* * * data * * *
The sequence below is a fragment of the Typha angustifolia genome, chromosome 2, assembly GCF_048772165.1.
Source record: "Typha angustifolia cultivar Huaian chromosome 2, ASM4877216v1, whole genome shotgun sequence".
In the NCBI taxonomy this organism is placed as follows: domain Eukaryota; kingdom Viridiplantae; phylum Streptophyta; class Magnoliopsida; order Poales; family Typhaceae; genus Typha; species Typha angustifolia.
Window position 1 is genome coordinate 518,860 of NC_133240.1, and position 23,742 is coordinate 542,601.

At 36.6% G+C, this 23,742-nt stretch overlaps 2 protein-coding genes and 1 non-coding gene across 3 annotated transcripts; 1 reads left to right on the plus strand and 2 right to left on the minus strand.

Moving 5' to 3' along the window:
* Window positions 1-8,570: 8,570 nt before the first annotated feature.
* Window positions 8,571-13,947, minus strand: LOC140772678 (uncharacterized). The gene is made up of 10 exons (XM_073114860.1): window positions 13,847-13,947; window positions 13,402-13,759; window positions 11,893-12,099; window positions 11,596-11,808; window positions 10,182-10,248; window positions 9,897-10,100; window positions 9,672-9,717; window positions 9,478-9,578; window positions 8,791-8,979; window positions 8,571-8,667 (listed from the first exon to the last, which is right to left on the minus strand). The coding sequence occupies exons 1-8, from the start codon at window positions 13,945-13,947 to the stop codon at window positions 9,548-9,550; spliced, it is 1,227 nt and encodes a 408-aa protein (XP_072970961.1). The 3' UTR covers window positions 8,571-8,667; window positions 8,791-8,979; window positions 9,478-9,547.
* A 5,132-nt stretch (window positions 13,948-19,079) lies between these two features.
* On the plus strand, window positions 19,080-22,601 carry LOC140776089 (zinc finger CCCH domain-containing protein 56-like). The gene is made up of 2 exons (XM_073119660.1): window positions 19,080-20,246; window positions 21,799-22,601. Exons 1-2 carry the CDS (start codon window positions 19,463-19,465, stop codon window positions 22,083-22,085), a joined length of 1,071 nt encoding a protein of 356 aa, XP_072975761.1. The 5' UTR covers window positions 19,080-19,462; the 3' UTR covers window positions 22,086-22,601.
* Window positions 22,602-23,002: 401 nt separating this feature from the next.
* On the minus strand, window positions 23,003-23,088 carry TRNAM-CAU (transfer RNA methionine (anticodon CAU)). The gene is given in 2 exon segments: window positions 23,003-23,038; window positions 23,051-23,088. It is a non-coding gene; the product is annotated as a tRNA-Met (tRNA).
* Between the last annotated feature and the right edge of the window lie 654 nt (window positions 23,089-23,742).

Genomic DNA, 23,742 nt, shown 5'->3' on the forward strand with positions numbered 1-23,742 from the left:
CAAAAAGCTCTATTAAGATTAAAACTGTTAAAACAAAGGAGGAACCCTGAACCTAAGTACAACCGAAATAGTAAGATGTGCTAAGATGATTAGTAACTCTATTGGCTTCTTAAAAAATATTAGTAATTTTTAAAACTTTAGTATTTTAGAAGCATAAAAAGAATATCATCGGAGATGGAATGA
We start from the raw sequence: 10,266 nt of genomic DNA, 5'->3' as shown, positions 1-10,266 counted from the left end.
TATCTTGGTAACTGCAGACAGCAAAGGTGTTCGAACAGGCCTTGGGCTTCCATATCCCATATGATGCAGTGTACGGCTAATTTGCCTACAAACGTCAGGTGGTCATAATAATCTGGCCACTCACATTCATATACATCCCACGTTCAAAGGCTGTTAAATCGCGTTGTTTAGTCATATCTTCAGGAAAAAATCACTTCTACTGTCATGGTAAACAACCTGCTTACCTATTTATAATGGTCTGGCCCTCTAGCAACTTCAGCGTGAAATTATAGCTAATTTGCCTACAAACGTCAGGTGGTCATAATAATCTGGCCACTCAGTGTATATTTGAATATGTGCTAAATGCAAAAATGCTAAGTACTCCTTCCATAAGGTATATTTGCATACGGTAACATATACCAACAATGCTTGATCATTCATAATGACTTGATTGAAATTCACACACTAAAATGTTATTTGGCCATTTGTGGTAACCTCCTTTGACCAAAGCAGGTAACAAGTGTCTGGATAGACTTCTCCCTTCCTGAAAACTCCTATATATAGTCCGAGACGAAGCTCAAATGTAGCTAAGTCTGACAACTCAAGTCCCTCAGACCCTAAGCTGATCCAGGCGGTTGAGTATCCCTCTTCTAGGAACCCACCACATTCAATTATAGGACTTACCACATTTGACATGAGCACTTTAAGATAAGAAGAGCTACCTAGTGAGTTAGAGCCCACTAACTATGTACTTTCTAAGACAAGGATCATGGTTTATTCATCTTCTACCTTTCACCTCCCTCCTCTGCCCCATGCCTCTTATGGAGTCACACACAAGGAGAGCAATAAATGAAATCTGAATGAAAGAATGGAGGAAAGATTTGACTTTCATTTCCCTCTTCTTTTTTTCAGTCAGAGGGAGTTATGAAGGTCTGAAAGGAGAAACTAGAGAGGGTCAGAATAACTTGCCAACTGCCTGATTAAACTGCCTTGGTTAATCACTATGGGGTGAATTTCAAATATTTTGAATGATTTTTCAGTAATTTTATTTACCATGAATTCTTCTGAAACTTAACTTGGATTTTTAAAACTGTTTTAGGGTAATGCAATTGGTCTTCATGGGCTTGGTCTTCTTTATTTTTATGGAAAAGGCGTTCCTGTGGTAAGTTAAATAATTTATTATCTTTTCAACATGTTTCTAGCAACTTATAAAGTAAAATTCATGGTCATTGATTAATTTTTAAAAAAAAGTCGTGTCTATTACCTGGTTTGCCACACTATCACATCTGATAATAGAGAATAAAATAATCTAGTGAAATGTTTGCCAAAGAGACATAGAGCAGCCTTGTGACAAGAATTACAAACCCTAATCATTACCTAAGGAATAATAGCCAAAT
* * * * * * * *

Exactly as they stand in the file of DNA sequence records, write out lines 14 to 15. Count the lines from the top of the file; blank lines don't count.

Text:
Genomic DNA, 23,742 nt, shown 5'->3' on the forward strand with positions numbered 1-23,742 from the left:
CAAAAAGCTCTATTAAGATTAAAACTGTTAAAACAAAGGAGGAACCCTGAACCTAAGTACAACCGAAATAGTAAGATGTGCTAAGATGATTAGTAACTCTATTGGCTTCTTAAAAAATATTAGTAATTTTTAAAACTTTAGTATTTTAGAAGCATAAAAAGAATATCATCGGAGATGGAATGA